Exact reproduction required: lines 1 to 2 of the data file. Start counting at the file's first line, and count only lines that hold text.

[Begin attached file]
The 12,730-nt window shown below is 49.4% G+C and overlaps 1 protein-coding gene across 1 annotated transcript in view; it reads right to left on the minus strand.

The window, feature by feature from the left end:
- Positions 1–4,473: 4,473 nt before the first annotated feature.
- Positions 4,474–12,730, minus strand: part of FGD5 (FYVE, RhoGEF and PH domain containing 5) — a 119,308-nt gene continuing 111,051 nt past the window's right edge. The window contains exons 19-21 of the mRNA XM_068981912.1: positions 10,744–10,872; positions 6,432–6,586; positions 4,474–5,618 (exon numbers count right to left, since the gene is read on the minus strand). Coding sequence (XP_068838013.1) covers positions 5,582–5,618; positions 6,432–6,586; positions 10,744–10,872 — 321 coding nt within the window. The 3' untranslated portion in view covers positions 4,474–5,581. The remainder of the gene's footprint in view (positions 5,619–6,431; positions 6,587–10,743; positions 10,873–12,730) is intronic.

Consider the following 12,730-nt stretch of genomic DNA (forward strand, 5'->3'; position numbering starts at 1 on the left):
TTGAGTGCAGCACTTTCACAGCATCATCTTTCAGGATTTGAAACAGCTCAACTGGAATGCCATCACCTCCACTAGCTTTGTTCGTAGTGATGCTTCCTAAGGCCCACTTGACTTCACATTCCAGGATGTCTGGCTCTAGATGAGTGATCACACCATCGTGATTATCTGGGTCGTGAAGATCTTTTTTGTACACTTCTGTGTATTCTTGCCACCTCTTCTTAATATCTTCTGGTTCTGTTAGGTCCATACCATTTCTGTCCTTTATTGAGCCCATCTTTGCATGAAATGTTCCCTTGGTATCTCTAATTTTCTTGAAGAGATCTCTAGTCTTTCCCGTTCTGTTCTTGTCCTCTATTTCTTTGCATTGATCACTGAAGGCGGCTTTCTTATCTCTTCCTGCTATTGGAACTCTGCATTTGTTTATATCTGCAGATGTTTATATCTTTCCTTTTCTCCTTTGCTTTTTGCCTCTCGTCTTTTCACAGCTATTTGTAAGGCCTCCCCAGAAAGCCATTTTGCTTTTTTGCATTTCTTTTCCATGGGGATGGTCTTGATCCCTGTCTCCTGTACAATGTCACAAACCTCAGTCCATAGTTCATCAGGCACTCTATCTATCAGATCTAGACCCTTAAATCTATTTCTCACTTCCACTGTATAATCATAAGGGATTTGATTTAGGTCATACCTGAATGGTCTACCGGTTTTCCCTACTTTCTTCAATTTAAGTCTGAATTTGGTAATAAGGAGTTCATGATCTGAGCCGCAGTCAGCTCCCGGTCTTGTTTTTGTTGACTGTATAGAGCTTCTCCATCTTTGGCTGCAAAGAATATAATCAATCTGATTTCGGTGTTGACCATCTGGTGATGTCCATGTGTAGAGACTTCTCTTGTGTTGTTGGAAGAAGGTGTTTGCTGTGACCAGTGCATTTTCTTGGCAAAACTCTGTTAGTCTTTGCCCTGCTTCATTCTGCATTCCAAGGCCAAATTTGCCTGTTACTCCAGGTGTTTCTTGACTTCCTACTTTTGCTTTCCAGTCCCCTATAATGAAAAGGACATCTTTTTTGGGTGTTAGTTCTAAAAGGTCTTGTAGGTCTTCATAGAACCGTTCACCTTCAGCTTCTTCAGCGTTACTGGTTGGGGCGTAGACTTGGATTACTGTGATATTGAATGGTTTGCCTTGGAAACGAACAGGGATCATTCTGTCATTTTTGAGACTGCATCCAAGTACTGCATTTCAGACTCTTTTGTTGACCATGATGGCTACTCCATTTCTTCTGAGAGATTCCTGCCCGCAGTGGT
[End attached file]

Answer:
The 12,730-nt window shown below is 49.4% G+C and overlaps 1 protein-coding gene across 1 annotated transcript in view; it reads right to left on the minus strand.

The window, feature by feature from the left end: